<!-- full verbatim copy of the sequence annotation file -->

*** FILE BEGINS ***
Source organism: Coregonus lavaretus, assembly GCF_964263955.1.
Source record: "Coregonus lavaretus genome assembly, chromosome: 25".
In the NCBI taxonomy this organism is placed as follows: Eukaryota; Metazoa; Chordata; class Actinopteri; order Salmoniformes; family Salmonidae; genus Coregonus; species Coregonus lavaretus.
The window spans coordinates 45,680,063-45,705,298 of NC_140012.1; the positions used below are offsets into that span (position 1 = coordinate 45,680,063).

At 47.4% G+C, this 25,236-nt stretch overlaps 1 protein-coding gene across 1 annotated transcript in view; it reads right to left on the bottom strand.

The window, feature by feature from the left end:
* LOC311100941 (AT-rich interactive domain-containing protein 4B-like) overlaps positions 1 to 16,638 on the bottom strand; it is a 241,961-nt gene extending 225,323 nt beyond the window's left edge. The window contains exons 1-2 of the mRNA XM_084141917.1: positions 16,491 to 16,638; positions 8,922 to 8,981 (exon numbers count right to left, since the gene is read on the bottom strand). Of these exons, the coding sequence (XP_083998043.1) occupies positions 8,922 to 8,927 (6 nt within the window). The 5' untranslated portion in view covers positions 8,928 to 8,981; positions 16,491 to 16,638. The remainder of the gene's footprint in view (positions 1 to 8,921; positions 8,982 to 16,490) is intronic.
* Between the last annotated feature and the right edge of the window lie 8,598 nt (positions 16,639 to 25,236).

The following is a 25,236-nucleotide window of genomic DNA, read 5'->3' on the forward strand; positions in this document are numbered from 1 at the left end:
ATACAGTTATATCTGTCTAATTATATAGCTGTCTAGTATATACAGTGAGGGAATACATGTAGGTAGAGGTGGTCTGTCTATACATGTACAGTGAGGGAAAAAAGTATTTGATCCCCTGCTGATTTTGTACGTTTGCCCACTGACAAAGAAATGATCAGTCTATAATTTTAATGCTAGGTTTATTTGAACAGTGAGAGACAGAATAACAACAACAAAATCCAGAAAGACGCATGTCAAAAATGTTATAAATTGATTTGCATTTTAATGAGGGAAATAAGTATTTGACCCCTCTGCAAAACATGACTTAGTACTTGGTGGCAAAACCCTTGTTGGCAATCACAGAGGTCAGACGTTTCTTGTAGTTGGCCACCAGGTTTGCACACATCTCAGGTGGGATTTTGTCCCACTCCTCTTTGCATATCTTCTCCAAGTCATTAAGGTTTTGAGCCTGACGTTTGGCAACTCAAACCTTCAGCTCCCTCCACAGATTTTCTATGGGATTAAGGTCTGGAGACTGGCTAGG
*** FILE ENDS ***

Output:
Source organism: Coregonus lavaretus, assembly GCF_964263955.1.
Source record: "Coregonus lavaretus genome assembly, chromosome: 25".
In the NCBI taxonomy this organism is placed as follows: Eukaryota; Metazoa; Chordata; class Actinopteri; order Salmoniformes; family Salmonidae; genus Coregonus; species Coregonus lavaretus.
The window spans coordinates 45,680,063-45,705,298 of NC_140012.1; the positions used below are offsets into that span (position 1 = coordinate 45,680,063).

At 47.4% G+C, this 25,236-nt stretch overlaps 1 protein-coding gene across 1 annotated transcript in view; it reads right to left on the bottom strand.

The window, feature by feature from the left end:
* LOC311100941 (AT-rich interactive domain-containing protein 4B-like) overlaps positions 1 to 16,638 on the bottom strand; it is a 241,961-nt gene extending 225,323 nt beyond the window's left edge. The window contains exons 1-2 of the mRNA XM_084141917.1: positions 16,491 to 16,638; positions 8,922 to 8,981 (exon numbers count right to left, since the gene is read on the bottom strand). Of these exons, the coding sequence (XP_083998043.1) occupies positions 8,922 to 8,927 (6 nt within the window). The 5' untranslated portion in view covers positions 8,928 to 8,981; positions 16,491 to 16,638. The remainder of the gene's footprint in view (positions 1 to 8,921; positions 8,982 to 16,490) is intronic.
* Between the last annotated feature and the right edge of the window lie 8,598 nt (positions 16,639 to 25,236).

The following is a 25,236-nucleotide window of genomic DNA, read 5'->3' on the forward strand; positions in this document are numbered from 1 at the left end:
ATACAGTTATATCTGTCTAATTATATAGCTGTCTAGTATATACAGTGAGGGAATACATGTAGGTAGAGGTGGTCTGTCTATACATGTACAGTGAGGGAAAAAAGTATTTGATCCCCTGCTGATTTTGTACGTTTGCCCACTGACAAAGAAATGATCAGTCTATAATTTTAATGCTAGGTTTATTTGAACAGTGAGAGACAGAATAACAACAACAAAATCCAGAAAGACGCATGTCAAAAATGTTATAAATTGATTTGCATTTTAATGAGGGAAATAAGTATTTGACCCCTCTGCAAAACATGACTTAGTACTTGGTGGCAAAACCCTTGTTGGCAATCACAGAGGTCAGACGTTTCTTGTAGTTGGCCACCAGGTTTGCACACATCTCAGGTGGGATTTTGTCCCACTCCTCTTTGCATATCTTCTCCAAGTCATTAAGGTTTTGAGCCTGACGTTTGGCAACTCAAACCTTCAGCTCCCTCCACAGATTTTCTATGGGATTAAGGTCTGGAGACTGGCTAGG